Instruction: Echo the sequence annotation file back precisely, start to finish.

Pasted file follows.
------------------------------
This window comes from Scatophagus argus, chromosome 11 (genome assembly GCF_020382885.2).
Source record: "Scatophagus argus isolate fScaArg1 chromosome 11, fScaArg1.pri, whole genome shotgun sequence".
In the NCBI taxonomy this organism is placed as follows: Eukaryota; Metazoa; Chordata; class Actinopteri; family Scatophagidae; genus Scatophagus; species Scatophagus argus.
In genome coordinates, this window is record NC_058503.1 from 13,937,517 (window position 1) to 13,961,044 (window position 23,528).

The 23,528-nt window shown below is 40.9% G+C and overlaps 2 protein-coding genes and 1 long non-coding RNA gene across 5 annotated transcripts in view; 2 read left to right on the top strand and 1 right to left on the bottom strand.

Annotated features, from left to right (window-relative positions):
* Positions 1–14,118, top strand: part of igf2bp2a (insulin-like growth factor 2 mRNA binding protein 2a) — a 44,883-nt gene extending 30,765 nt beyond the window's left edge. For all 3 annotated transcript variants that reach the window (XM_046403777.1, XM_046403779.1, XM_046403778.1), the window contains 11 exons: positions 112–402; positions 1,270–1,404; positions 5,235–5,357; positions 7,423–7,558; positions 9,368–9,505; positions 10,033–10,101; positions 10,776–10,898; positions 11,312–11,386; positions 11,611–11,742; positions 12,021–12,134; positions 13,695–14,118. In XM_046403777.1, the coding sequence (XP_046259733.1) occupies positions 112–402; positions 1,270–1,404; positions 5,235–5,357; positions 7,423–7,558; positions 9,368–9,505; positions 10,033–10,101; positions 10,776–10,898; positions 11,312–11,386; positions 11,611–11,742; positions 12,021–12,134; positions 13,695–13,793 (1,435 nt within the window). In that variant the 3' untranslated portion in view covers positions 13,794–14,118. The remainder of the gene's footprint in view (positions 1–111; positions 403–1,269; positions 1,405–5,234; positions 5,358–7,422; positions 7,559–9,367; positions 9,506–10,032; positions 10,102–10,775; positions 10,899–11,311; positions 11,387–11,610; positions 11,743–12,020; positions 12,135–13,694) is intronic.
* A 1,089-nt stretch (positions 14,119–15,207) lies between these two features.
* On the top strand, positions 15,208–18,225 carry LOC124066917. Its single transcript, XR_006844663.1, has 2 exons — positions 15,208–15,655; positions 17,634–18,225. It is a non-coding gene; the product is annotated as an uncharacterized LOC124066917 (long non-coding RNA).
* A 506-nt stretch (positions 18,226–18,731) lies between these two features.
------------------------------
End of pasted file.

This window comes from Scatophagus argus, chromosome 11 (genome assembly GCF_020382885.2).
Source record: "Scatophagus argus isolate fScaArg1 chromosome 11, fScaArg1.pri, whole genome shotgun sequence".
In the NCBI taxonomy this organism is placed as follows: Eukaryota; Metazoa; Chordata; class Actinopteri; family Scatophagidae; genus Scatophagus; species Scatophagus argus.
In genome coordinates, this window is record NC_058503.1 from 13,937,517 (window position 1) to 13,961,044 (window position 23,528).

The 23,528-nt window shown below is 40.9% G+C and overlaps 2 protein-coding genes and 1 long non-coding RNA gene across 5 annotated transcripts in view; 2 read left to right on the top strand and 1 right to left on the bottom strand.

Annotated features, from left to right (window-relative positions):
* Positions 1–14,118, top strand: part of igf2bp2a (insulin-like growth factor 2 mRNA binding protein 2a) — a 44,883-nt gene extending 30,765 nt beyond the window's left edge. For all 3 annotated transcript variants that reach the window (XM_046403777.1, XM_046403779.1, XM_046403778.1), the window contains 11 exons: positions 112–402; positions 1,270–1,404; positions 5,235–5,357; positions 7,423–7,558; positions 9,368–9,505; positions 10,033–10,101; positions 10,776–10,898; positions 11,312–11,386; positions 11,611–11,742; positions 12,021–12,134; positions 13,695–14,118. In XM_046403777.1, the coding sequence (XP_046259733.1) occupies positions 112–402; positions 1,270–1,404; positions 5,235–5,357; positions 7,423–7,558; positions 9,368–9,505; positions 10,033–10,101; positions 10,776–10,898; positions 11,312–11,386; positions 11,611–11,742; positions 12,021–12,134; positions 13,695–13,793 (1,435 nt within the window). In that variant the 3' untranslated portion in view covers positions 13,794–14,118. The remainder of the gene's footprint in view (positions 1–111; positions 403–1,269; positions 1,405–5,234; positions 5,358–7,422; positions 7,559–9,367; positions 9,506–10,032; positions 10,102–10,775; positions 10,899–11,311; positions 11,387–11,610; positions 11,743–12,020; positions 12,135–13,694) is intronic.
* A 1,089-nt stretch (positions 14,119–15,207) lies between these two features.
* On the top strand, positions 15,208–18,225 carry LOC124066917. Its single transcript, XR_006844663.1, has 2 exons — positions 15,208–15,655; positions 17,634–18,225. It is a non-coding gene; the product is annotated as an uncharacterized LOC124066917 (long non-coding RNA).
* A 506-nt stretch (positions 18,226–18,731) lies between these two features.